Good Sam RV Travel Guide & Campground Directory

Hiking Clubs Elk River MN

It is best to stay in shape year round, but we know that not everyone manages to do so. Here is a simple three–step cardio plan that can help you catch up on fitness before heading out for a longer hike. Your heart will thank you.

Curves For Women
(763) 274-1211
13469 Business Center Dr NW
Elk River, MN
 
Playland Kids
(763) 241-9823
13679 Highway 10
Elk River, MN
 
Anytime Fitness Elk River, MN
(763) 633-4999
18130 Zane St. NW
Elk River, MN
Programs & Services
24-hr Operations, Cardio Equipment, Circuit Training, Elliptical Trainers, Free Weights, Parking, Personal Training, Spinning, Stair Climber, Stationary Bikes, Treadmill, Weight Machines

Data Provided by:
It Figures of Elk River
(763) 441-8336
19138 Freeport St
Elk River, MN
 
Anytime Fitness
(763) 633-4999
18130 Zane Street Northwest
Elk River, MN
 
Gym In Elk River Inc
(763) 241-1147
550 Freeport Ave NW
Elk River, MN
 
Gym In Elk River Inc
(763) 441-4232
682 Freeport Ave NW
Elk River, MN
 
Harrison Chiropractic
(763) 441-1232
Elk River Elk Riv
Elk River, MN
 
Gym In Elk River Inc
(763) 241-1147
550 Freeport Ave
Elk River, MN
 
Elk River Snap Fitness
(763) 241-8387
19022 Freeport Ave.
Elk River, MN
Programs & Services
Circuit Training, Elliptical Trainers, Free Weights, Personal Training, Pilates, Stair Climber, Stationary Bikes, Towel Service, Treadmill, Weight Machines

Data Provided by:
Data Provided by:

How to Get Fit and Stay that Way through Hiking

Provided By: 

Dr. Jonathan Chang, a sports medicine specialist in South Pasadena, California, has seen his fair share of hiking injuries, from knee and ankle sprains to meniscal tears. A trail hound himself, Dr. Chang emphasizes that safe hiking requires an overall fitness plan to build both endurance and strength.

You may be thinking, "C'mon, train for hiking?" Hiking is essentially walking, and we know that walking is a great workout. But the uphill demand on your heart and the downhill demand on your muscles, connective tissues, and joints during hiking make it not only a great all–around workout but also a more intense one, says Darcy Norman, a performance therapist who works with high–level athletes at Athletes' Performance of Tempe, Arizona. Dr. Chang warns, "do too much before you're ready, and you risk injury."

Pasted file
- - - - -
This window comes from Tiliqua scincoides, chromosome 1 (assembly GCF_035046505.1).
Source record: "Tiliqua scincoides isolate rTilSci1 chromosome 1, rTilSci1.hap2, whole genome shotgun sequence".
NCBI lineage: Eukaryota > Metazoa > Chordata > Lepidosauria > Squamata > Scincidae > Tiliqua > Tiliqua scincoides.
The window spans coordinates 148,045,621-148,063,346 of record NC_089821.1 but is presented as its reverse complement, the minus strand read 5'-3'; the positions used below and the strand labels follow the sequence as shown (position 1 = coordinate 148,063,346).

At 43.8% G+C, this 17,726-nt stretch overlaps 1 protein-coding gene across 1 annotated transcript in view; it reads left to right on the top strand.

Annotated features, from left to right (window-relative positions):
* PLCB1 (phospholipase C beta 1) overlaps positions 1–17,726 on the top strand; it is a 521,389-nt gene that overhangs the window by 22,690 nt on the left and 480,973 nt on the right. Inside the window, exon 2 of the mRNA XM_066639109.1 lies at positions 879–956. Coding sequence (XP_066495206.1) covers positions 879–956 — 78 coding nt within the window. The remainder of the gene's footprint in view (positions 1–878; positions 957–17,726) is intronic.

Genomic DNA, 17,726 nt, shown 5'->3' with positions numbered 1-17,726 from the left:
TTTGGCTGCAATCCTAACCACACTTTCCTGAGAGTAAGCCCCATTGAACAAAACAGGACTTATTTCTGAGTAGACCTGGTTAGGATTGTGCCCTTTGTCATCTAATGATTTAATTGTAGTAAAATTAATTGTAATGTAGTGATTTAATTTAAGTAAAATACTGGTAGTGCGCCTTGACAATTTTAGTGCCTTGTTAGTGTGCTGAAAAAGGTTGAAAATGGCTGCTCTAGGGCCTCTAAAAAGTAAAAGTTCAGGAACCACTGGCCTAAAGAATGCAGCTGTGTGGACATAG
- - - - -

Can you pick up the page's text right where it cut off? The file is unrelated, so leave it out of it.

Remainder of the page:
Heart Healthy Hiking

Of course, it's best to stay in shape year round, but we know that not everyone manages to do so. Here is a simple three–step cardio plan that can help you catch up on fitness before heading out for a longer hike. Your heart will thank you.

1) Get in shape for hiking by… hiking. Have trouble sticking with a traditional workout? Julianne Abendroth–Smith, Ed.D., associate professor of biomechanics at Willamette University, recommends simply hitting the trail instead—no matter the season. If you enjoy it, hiking doesn't have to be reserved for vacations and camping trips. Find trails and nature walks in your area at /LocalHikes.com/. If that doesn't work for you, simply make walking around your neighborhood, or better yet, one with hills, part of your routine.

2) Take things one step at a time. Wherever you do it, the key is to get back into hiking gradually. "The most important thing in preventing injury is proper progression," says Dr Chang. If you're mostly sedentary now, he recommends starting with a 20– to 30–minute hike (a walk, jog or bike ride will work, too) one to three times a week and eventually progressing to a 45–minute workout, then an hour, then longer. You'll build what he calls tissue tolerance—strength in all your body's most vulnerable places (joints)—as well as cardiovascular fitness.

3) Take advantage of hidden workouts. "Never pass up an opportunity for exercise," Norman says. "Take the stairs every time you see an elevator or escalator." Walk your dog, clean your house, do yard work. Adding as many short spurts of activity throughout your day as you can will also help prep your heart for the cardiovascular challenge of tackling tougher trails.

Downhill From Here

We may feel like a hike is cake after we've reached the top of a trail, but most people actually get injured going downhill, not up. Norman explains by comparing the human body to a car. Your muscles are working like brakes all the way down to slow your momentum. By the bottom of a hill, car brakes sometimes start to smell like they're burning from all that hard work. In the body that can translate to injuries like knee pain o...

Copyright 2010 Affinity Group Inc.

Click here to read the rest of this article from Woodall's

Local Events

UST Executive Conference on the Future of Health Care
Dates: 11/5/2020 – 11/5/2020
Location:
University of St.Thomas Saint Paul
View Details

UST Executive Conference on the Future of Health Care
Dates: 11/5/2020 – 11/5/2020
Location:
University of St.Thomas Saint Paul
View Details
 
/div>